Mullagh Hill; Scenery, Serenity, and Sonnets

Mullagh Lake

Mullagh Lake

Knowing how creative the Irish are, it still surprised me when I walked up Mullagh Hill for the first time, and found… Poetry!

You can often see and hear birds of prey flying around the top of the ridge as you walk up

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Mullagh is a small village in Co Cavan some fifteen minutes drive from my house. The Hill itself rises 684 feet above the  lake at its base. Interestingly, its name in Irish is An Mullach Laoighill, meaning ‘the mound of Laoighill’, but whether this refers to the hill, or something man-made which might once have topped the summit, I don’t know. There are some rather large chunks of rock up there, though, but my untrained eye cannot distinguish between that which has been shaped by nature, and that which has been carved by the tools of ancient man. However, it seems that Ordnance Survey engineers in 1913 claimed to have located a mound with a grave somewhere on the hill. Soon after this announcement, the tomb was found opened and raided, but by whom, and what they discovered, remains a secret never to be revealed.

Indi taking a rest at the top

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Mullagh is most famous for its associations with St Killian, who was born there in 640AD. He was later martyred in Bavaria in 689 AD. Killian’s story is an interesting one; born of noble descent, he went on to complete his education in Cork and Kerry, where he became patron saint of Touist. From there he travelled to Rome to meet the Pope, before finally settling in the German town of Wurzberg, where the Duke Gozbert and his people were still pagan. Failing to convert the Duke’s wife, Geilana, Killian informed the Duke that he had acted against scripture by marrying his own brother’s widow. Enraged by his badmouthing her marriage, Geilana sent soldiers after Killian, and had him beheaded on the spot as he preached in the town square, along with two of his colleagues. Wurzberg Cathedral was later built on the very spot where they were said to have met their deaths, and their remains dug up and placed in a crypt. Bizzarely, their skulls were inlaid with precious jewels and currently reside in a glass case which is still paraded around the streets of Wurzberg on Killian’s feast day, July 8th.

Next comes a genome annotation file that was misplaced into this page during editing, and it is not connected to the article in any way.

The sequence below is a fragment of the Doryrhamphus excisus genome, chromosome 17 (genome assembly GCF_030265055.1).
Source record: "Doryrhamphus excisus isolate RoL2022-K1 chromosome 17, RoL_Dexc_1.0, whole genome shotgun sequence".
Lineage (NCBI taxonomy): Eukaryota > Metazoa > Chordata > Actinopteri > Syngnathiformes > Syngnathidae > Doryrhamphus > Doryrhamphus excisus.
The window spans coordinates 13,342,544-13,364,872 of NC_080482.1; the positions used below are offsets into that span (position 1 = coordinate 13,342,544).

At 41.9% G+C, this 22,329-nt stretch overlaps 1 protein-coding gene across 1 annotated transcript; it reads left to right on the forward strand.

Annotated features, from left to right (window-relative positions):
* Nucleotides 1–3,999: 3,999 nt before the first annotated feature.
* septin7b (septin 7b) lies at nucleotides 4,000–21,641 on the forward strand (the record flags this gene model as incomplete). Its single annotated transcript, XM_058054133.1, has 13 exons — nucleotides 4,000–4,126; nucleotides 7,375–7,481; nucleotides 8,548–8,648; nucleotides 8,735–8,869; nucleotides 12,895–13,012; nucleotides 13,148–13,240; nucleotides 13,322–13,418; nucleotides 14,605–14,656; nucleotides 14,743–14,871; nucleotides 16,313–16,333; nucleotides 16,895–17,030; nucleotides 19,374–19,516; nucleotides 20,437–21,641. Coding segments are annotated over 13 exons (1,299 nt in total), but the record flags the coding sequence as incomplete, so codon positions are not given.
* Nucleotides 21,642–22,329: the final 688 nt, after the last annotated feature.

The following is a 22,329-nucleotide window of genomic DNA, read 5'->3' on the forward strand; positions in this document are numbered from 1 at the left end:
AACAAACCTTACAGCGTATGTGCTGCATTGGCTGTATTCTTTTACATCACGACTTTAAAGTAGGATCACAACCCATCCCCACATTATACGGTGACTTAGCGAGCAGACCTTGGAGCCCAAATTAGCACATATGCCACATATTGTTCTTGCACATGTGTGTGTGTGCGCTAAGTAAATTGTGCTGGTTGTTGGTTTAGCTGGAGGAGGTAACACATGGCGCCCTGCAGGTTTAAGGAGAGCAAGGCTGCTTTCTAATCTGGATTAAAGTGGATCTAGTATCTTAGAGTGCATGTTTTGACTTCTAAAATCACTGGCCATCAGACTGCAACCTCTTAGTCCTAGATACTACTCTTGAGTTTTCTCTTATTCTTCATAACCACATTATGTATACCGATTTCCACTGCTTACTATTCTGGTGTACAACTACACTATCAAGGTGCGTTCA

Statue of St Killian in Wurzberg

Statue of St Killian in Wurzberg

The jewel encrusted skulls of St Killian and his friends in their glass case

It is said that the Rev. Dr. Jonathon Swift wrote part of his tale, Gulliver’s Travels, whilst staying at Quilca House, the home of his friend Thomas Sheridan, on the outskirts of the site of the old Mullagh Village, which is situated about one km NW of the present village.

The way back down.

The way back down.

But what I like most about Mullagh Hill is the solitude, the serenity, and the scenery. It’s a short but steep walk. There is an uninterrupted 360* view from the top, which on a clear day, takes in the vast Neolithic mound complex of Loughcrew, and the tower at Kells, which incidentally, is also the site of an ancient hill fort. Birds of prey call to each other as they fly overhead, and the lake below glistens in the sunlight. Resting at the top, absorbing all this while the heady scent of yellow gorse washes over you, gives you the chance to reflect on the words you have read on the way up. Going back down gives you the chance to read them all again. It’s a truly unique experience.

A selection of the poems found along the route up Mullagh Hill. There are more, but I couldn’t include them all here.

 (1)